2 LP on 1 CD
## 1 - 5 'Maiden Voyage' - rec. May 17, 1965
Less overtly adventurous than its predecessor, Empyrean Isles, Maiden Voyage nevertheless finds Herbie Hancock at a creative peak. In fact, it's arguably his finest record of the '60s, reaching a perfect balance between accessible, lyrical jazz and chance-taking hard bop. By this point, the pianist had been with Miles Davis for two years, and it's clear that Miles' subdued yet challenging modal experiments had been fully integrated by Hancock. Not only that, but through Davis, Hancock became part of the exceptional rhythm section of bassist Ron Carter and drummer Tony Williams, who are both featured on Maiden Voyage, along with trumpeter Freddie Hubbard and tenor saxophonist George Coleman. The quintet plays a selection of five Hancock originals, many of which are simply superb showcases for the group's provocative, unpredictable solos, tonal textures and harmonies. While the quintet takes risks, the music is lovely and accessible, thanks to Hancock's understated, melodic compositions and the tasteful group interplay. All of the elements blend together to make Maiden Voyage a shimmering, beautiful album that captures Hancock at his finest as a leader, soloist and composer.
All Music Guide
## 6 - 11 'Speak Like A Child' - rec. March 6 & 9, 1968
Between 1965's Maiden Voyage and 1968's Speak Like a Child, Herbie Hancock was consumed with his duties as part of the Miles Davis Quintet, who happened to be at their creative and popular peak during those three years. When Hancock did return to a leadership position on Speak Like a Child, it was clear that he had assimilated not only the group's experiments, but also many ideas Miles initially sketched out with Gil Evans. Like Maiden Voyage, the album is laidback, melodic and quite beautiful, but there are noticeable differences between the two records. Hancock's melodies and themes have become simpler and more memorable, particularly on the title track, but that hasn't cut out room for improvisation. Instead, he has found a balance between accessible themes and searching improvisations that work a middle ground between post-bop and rock. Similarly, the horns and reeds are unconventional. He has selected three parts - Thad Jones' flugelhorn, Peter Phillips' bass trombone, Jerry Dodgion's alto flute - with unusual voicings, and he uses them for tonal texture and melodic statements, not solos. The rhythm section of bassist Ron Carter and drummer Mickey Roker keeps things light, subtle, and forever shifting, emphasizing the hybrid nature of Hancock's original compositions. But the key to Speak Like a Child is in Hancock's graceful, lyrical playing and compositions, which are lovely on the surface and provocative and challenging upon closer listening.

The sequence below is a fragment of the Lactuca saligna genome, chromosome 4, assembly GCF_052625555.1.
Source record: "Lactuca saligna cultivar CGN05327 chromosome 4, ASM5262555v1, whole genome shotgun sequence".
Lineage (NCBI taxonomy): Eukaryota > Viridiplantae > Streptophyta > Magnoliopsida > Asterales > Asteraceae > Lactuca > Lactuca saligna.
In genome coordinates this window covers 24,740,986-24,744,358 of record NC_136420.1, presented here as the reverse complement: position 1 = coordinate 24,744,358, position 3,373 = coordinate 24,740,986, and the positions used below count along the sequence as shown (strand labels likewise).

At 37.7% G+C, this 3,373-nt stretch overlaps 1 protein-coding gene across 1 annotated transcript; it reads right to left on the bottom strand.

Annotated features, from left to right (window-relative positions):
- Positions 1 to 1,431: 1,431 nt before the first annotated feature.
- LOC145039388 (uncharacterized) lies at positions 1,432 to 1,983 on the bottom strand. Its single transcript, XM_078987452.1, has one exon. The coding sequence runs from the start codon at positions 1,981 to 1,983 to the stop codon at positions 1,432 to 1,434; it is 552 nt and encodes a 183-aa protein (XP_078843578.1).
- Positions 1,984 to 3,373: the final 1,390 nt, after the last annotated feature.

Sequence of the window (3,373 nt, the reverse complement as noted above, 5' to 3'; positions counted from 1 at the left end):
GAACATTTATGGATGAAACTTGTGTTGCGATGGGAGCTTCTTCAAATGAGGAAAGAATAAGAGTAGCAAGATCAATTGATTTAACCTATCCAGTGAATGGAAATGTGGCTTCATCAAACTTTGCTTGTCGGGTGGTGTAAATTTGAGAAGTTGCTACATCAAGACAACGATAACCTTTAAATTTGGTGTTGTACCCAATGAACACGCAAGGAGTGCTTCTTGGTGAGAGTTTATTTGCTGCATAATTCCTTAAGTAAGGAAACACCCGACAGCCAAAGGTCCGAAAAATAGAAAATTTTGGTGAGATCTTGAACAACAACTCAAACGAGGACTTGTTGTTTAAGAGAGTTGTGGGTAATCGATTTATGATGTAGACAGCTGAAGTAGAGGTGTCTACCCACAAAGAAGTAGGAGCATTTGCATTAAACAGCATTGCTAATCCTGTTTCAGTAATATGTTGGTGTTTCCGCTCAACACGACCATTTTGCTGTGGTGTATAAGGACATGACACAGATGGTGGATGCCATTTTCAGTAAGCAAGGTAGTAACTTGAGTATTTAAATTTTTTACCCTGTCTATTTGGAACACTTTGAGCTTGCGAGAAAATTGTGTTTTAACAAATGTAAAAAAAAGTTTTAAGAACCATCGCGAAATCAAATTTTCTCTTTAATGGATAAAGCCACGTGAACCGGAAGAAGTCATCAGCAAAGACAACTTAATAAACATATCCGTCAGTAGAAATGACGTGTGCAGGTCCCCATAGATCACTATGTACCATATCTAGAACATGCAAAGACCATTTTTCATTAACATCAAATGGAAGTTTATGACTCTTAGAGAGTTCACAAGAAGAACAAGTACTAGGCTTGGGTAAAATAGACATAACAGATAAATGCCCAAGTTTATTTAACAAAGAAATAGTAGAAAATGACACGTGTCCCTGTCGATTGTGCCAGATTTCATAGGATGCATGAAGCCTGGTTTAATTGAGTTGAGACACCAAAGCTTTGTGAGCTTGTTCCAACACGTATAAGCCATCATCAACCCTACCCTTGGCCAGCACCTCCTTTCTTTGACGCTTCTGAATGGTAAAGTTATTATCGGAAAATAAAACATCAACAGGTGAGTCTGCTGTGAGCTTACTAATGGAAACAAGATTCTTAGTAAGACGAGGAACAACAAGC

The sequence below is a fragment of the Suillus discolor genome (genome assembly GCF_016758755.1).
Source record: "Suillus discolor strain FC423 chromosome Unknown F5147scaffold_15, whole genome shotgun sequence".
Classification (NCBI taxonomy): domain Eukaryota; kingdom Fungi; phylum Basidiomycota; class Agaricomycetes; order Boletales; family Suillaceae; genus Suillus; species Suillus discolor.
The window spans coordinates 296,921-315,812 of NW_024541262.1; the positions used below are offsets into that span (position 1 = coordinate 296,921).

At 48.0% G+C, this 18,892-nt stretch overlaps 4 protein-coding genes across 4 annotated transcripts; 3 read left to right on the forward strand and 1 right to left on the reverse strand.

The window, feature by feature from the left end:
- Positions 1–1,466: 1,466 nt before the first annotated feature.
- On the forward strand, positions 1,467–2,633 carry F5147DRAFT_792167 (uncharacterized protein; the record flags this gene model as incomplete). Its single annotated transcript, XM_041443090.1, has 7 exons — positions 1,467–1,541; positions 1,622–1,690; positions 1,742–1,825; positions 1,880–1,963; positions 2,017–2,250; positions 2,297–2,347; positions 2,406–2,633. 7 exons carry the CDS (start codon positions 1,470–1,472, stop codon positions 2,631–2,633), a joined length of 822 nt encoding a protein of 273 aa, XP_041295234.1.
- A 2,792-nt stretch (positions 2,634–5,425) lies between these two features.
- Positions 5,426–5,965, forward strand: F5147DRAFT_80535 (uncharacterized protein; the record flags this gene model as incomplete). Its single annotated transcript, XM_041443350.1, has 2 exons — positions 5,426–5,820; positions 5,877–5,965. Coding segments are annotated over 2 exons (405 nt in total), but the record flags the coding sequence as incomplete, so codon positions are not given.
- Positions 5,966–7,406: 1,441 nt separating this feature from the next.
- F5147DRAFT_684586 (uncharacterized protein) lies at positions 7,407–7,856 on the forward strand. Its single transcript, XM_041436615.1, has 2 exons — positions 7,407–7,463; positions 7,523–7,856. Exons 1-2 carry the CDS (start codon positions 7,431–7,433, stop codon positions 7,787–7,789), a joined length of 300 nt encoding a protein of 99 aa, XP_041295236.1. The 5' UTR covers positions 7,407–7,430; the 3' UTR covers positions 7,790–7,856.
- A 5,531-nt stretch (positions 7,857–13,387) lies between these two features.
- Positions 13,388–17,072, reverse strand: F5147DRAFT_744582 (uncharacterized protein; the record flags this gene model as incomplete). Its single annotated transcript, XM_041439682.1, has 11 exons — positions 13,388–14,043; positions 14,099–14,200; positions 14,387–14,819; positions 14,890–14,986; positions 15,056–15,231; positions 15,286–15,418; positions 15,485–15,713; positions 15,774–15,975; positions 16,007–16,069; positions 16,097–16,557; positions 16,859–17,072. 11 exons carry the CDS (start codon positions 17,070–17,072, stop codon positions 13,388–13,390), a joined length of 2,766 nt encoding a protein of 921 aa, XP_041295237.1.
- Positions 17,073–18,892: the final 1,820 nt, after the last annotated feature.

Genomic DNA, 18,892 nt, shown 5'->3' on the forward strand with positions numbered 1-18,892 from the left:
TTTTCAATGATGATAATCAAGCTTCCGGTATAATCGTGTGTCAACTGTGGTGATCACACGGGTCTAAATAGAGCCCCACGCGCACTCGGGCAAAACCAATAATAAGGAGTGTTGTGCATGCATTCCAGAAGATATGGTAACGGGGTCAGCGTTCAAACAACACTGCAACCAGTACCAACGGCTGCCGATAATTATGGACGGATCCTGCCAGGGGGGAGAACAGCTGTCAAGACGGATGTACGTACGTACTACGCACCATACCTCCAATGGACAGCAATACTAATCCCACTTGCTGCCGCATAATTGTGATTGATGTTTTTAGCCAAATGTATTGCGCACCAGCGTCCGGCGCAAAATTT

All Music Guide
========= from the cover ==========
Speak Like a Child is Herbie Hancock's first album as a leader for Blue Note since Maiden Voyage, and it represents a further extension of discoveries Herbie made during that preceding journey. It is related-to Maiden Voyage, Herbie notes, "in a way none of my previous albums were related to each other. That set was a sort of jumping off point for me, and I go on from there here."
I asked him for specifics. "What I was into then, and have been thinking about more and more," Herbie answered, "was the concept that there is a type of music in between jazz and rock. It has elements of both but retains and builds on its own identity. Its jazz elements include improvisation and it's like rock in that it emphasizes particular kinds of rhythmic patterns to work off of.